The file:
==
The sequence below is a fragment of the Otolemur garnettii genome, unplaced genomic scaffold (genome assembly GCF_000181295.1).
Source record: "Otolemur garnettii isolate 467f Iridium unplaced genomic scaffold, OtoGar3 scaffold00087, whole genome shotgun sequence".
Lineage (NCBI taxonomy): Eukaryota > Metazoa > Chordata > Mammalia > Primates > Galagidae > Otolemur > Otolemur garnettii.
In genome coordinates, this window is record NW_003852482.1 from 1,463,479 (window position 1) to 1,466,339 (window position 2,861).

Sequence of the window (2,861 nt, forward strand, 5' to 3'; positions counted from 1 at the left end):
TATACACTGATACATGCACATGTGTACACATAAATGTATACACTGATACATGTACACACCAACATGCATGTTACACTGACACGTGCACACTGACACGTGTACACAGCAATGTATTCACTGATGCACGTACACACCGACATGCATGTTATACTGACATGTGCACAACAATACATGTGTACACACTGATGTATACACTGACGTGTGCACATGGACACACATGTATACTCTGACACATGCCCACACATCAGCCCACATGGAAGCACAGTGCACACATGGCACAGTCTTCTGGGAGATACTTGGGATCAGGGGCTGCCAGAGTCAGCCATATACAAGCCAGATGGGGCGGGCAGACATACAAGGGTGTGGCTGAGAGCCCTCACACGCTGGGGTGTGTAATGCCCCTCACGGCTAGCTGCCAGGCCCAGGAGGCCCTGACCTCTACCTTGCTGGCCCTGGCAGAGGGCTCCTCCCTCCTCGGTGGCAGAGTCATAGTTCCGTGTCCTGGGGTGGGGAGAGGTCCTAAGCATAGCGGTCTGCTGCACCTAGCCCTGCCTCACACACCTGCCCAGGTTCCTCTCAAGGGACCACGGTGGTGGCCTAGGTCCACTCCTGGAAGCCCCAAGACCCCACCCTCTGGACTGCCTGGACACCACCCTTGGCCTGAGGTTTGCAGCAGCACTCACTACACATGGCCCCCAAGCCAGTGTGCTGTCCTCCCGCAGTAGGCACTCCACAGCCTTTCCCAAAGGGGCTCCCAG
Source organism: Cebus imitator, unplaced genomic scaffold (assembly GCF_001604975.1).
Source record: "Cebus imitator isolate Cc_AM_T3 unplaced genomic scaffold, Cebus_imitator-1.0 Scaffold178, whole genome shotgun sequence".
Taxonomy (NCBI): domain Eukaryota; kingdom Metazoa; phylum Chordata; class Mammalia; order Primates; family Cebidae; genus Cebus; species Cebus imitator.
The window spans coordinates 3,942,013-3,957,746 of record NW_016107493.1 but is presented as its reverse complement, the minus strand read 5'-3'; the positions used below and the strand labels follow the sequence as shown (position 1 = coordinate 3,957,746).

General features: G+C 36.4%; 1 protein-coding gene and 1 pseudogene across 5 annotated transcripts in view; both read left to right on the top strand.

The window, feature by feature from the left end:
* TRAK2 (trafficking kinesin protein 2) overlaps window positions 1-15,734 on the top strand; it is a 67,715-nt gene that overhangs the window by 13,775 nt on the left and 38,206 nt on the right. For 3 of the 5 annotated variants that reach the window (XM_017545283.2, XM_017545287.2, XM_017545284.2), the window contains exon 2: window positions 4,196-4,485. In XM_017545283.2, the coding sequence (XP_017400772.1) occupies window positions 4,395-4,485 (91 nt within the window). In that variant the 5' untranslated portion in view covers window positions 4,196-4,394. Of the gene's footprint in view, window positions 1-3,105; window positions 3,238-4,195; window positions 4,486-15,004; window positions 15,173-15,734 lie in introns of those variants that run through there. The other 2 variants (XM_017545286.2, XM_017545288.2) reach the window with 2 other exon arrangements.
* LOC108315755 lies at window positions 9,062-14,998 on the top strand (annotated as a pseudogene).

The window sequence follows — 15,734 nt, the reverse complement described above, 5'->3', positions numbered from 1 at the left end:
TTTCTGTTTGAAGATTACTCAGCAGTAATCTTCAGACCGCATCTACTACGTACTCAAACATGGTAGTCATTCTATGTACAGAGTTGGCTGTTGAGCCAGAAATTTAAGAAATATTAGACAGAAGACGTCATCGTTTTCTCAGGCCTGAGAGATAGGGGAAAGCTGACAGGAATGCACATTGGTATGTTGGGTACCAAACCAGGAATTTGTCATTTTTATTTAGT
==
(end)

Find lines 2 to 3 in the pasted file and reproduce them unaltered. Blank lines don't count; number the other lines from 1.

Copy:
Source record: "Otolemur garnettii isolate 467f Iridium unplaced genomic scaffold, OtoGar3 scaffold00087, whole genome shotgun sequence".
Lineage (NCBI taxonomy): Eukaryota > Metazoa > Chordata > Mammalia > Primates > Galagidae > Otolemur > Otolemur garnettii.